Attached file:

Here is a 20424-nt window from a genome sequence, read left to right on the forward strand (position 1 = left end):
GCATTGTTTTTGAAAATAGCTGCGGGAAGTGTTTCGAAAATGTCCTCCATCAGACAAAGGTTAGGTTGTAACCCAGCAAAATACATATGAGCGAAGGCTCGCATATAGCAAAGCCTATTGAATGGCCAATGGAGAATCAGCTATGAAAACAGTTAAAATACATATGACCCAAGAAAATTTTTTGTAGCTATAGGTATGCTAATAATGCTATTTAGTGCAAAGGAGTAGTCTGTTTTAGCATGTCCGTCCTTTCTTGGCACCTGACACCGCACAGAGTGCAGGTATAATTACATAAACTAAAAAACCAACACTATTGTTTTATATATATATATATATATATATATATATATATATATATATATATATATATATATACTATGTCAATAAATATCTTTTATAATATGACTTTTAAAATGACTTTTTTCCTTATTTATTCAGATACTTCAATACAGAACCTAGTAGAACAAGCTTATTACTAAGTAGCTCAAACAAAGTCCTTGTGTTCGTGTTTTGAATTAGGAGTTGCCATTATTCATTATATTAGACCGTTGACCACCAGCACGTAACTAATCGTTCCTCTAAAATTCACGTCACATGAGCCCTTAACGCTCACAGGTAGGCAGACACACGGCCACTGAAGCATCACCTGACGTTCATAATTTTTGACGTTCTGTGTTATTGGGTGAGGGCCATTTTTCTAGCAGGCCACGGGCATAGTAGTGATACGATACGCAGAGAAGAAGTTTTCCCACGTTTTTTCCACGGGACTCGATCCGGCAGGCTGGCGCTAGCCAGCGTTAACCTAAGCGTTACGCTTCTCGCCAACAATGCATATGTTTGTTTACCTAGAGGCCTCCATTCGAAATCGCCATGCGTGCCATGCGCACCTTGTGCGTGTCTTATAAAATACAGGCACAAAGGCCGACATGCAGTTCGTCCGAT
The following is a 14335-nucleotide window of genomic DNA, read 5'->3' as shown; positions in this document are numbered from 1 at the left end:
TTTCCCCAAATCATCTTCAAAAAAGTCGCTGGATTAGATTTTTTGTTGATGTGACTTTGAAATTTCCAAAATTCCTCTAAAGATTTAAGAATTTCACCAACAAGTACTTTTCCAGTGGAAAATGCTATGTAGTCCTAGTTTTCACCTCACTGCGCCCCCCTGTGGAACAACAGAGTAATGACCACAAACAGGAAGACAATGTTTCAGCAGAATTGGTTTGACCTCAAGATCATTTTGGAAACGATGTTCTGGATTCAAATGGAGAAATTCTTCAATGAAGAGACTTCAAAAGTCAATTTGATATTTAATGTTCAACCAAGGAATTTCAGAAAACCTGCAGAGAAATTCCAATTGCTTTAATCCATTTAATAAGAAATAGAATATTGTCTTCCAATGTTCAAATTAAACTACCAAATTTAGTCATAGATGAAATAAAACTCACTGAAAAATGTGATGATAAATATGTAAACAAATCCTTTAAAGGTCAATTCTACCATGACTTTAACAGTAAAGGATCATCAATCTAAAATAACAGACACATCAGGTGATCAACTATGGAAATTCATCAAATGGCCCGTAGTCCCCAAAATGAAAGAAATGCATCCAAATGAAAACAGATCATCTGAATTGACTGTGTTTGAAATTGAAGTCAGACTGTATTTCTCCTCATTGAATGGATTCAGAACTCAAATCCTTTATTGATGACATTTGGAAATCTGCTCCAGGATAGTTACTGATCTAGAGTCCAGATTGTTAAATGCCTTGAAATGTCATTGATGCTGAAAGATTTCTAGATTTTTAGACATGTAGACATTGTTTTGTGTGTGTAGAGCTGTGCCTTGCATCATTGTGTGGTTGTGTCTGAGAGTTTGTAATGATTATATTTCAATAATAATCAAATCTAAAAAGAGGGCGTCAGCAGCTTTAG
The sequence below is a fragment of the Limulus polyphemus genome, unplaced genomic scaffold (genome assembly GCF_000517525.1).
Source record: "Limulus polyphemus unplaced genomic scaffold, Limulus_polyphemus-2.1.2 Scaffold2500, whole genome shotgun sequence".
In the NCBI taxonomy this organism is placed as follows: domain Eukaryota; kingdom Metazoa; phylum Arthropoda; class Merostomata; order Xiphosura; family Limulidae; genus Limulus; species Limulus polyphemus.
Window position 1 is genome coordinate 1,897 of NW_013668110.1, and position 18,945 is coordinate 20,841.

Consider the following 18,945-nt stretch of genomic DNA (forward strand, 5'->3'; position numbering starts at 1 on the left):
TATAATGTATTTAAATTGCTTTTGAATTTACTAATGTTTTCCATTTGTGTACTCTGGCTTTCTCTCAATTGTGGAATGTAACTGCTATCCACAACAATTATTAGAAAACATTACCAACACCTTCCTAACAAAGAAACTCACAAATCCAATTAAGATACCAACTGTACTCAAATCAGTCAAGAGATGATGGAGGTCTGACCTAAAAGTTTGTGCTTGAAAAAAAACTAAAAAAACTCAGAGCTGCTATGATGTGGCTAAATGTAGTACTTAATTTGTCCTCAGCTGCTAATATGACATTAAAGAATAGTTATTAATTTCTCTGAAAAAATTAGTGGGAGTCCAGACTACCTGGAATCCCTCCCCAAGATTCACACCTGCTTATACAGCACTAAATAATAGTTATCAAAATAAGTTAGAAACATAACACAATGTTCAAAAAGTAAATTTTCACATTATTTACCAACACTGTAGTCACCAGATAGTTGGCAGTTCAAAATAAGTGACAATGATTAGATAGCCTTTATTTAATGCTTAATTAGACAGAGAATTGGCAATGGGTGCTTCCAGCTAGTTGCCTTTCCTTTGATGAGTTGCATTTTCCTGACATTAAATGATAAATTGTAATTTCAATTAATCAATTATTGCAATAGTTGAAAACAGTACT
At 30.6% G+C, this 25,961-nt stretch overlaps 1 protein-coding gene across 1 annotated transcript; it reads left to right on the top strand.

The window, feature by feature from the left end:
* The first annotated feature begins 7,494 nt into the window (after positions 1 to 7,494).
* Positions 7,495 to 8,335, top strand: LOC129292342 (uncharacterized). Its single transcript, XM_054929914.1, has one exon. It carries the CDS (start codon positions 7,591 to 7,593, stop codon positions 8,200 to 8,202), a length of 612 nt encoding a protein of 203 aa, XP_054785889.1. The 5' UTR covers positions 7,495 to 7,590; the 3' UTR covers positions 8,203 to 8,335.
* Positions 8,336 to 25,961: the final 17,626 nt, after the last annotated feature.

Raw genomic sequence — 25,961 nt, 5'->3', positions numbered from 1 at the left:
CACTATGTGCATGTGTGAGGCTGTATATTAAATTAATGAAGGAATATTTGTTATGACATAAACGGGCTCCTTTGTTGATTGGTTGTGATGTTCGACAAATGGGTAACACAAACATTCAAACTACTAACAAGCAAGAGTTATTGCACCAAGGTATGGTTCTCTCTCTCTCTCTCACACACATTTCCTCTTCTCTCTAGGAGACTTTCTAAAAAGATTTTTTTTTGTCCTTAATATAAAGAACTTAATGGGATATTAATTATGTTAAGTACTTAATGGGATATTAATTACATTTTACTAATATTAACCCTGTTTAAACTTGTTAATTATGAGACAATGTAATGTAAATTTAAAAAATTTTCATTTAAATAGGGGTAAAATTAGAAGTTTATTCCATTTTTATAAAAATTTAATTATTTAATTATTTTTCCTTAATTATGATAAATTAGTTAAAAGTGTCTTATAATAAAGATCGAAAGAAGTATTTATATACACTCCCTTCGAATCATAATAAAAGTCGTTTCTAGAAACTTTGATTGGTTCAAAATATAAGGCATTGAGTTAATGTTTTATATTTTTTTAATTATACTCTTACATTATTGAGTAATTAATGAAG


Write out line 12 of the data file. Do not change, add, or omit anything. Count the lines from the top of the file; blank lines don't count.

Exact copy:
The window, feature by feature from the left end: